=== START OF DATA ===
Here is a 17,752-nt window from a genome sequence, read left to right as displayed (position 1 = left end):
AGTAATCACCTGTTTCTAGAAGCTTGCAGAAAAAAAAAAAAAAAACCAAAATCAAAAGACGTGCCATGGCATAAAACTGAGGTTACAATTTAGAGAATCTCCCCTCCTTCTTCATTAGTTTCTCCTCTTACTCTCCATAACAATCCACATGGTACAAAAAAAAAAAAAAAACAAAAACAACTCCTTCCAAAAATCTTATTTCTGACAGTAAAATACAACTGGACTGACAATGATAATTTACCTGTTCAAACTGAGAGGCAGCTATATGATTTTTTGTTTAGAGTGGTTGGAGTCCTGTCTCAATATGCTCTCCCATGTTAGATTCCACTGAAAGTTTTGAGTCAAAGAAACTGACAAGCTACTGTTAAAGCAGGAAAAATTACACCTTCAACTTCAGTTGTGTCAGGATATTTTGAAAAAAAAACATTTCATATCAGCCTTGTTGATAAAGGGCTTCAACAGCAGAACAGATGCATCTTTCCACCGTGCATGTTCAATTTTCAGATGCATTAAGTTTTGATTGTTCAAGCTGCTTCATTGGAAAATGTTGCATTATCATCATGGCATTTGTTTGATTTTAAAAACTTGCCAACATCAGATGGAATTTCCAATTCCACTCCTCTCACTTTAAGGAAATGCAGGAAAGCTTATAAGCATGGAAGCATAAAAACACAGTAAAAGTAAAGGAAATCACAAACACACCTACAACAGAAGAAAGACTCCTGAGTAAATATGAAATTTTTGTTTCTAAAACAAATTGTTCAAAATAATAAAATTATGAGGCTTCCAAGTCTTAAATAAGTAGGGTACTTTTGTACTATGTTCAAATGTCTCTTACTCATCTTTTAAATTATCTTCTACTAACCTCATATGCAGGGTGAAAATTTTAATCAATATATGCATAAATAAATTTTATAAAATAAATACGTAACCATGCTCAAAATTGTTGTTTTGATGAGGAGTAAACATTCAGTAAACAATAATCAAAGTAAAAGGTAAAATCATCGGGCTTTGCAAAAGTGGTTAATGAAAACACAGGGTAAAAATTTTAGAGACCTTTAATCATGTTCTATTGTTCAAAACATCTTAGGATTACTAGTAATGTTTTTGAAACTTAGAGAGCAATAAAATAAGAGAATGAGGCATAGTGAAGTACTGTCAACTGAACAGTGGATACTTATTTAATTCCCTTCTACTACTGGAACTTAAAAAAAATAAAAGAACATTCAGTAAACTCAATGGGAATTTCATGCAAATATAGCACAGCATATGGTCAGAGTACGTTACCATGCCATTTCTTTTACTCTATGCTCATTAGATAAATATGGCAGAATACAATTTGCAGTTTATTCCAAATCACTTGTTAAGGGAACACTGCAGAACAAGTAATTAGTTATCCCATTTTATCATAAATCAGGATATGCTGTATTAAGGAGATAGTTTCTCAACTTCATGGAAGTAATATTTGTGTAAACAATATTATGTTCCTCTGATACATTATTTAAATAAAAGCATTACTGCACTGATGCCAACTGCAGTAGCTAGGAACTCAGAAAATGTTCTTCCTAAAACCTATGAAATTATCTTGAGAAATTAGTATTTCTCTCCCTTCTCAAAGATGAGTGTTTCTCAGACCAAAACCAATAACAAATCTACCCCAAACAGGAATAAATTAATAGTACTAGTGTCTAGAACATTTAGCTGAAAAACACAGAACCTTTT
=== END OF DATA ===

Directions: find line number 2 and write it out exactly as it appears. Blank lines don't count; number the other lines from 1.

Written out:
AGTAATCACCTGTTTCTAGAAGCTTGCAGAAAAAAAAAAAAAAAACCAAAATCAAAAGACGTGCCATGGCATAAAACTGAGGTTACAATTTAGAGAATCTCCCCTCCTTCTTCATTAGTTTCTCCTCTTACTCTCCATAACAATCCACATGGTACAAAAAAAAAAAAAAAACAAAAACAACTCCTTCCAAAAATCTTATTTCTGACAGTAAAATACAACTGGACTGACAATGATAATTTACCTGTTCAAACTGAGAGGCAGCTATATGATTTTTTGTTTAGAGTGGTTGGAGTCCTGTCTCAATATGCTCTCCCATGTTAGATTCCACTGAAAGTTTTGAGTCAAAGAAACTGACAAGCTACTGTTAAAGCAGGAAAAATTACACCTTCAACTTCAGTTGTGTCAGGATATTTTGAAAAAAAAACATTTCATATCAGCCTTGTTGATAAAGGGCTTCAACAGCAGAACAGATGCATCTTTCCACCGTGCATGTTCAATTTTCAGATGCATTAAGTTTTGATTGTTCAAGCTGCTTCATTGGAAAATGTTGCATTATCATCATGGCATTTGTTTGATTTTAAAAACTTGCCAACATCAGATGGAATTTCCAATTCCACTCCTCTCACTTTAAGGAAATGCAGGAAAGCTTATAAGCATGGAAGCATAAAAACACAGTAAAAGTAAAGGAAATCACAAACACACCTACAACAGAAGAAAGACTCCTGAGTAAATATGAAATTTTTGTTTCTAAAACAAATTGTTCAAAATAATAAAATTATGAGGCTTCCAAGTCTTAAATAAGTAGGGTACTTTTGTACTATGTTCAAATGTCTCTTACTCATCTTTTAAATTATCTTCTACTAACCTCATATGCAGGGTGAAAATTTTAATCAATATATGCATAAATAAATTTTATAAAATAAATACGTAACCATGCTCAAAATTGTTGTTTTGATGAGGAGTAAACATTCAGTAAACAATAATCAAAGTAAAAGGTAAAATCATCGGGCTTTGCAAAAGTGGTTAATGAAAACACAGGGTAAAAATTTTAGAGACCTTTAATCATGTTCTATTGTTCAAAACATCTTAGGATTACTAGTAATGTTTTTGAAACTTAGAGAGCAATAAAATAAGAGAATGAGGCATAGTGAAGTACTGTCAACTGAACAGTGGATACTTATTTAATTCCCTTCTACTACTGGAACTTAAAAAAAATAAAAGAACATTCAGTAAACTCAATGGGAATTTCATGCAAATATAGCACAGCATATGGTCAGAGTACGTTACCATGCCATTTCTTTTACTCTATGCTCATTAGATAAATATGGCAGAATACAATTTGCAGTTTATTCCAAATCACTTGTTAAGGGAACACTGCAGAACAAGTAATTAGTTATCCCATTTTATCATAAATCAGGATATGCTGTATTAAGGAGATAGTTTCTCAACTTCATGGAAGTAATATTTGTGTAAACAATATTATGTTCCTCTGATACATTATTTAAATAAAAGCATTACTGCACTGATGCCAACTGCAGTAGCTAGGAACTCAGAAAATGTTCTTCCTAAAACCTATGAAATTATCTTGAGAAATTAGTATTTCTCTCCCTTCTCAAAGATGAGTGTTTCTCAGACCAAAACCAATAACAAATCTACCCCAAACAGGAATAAATTAATAGTACTAGTGTCTAGAACATTTAGCTGAAAAACACAGAACCTTTT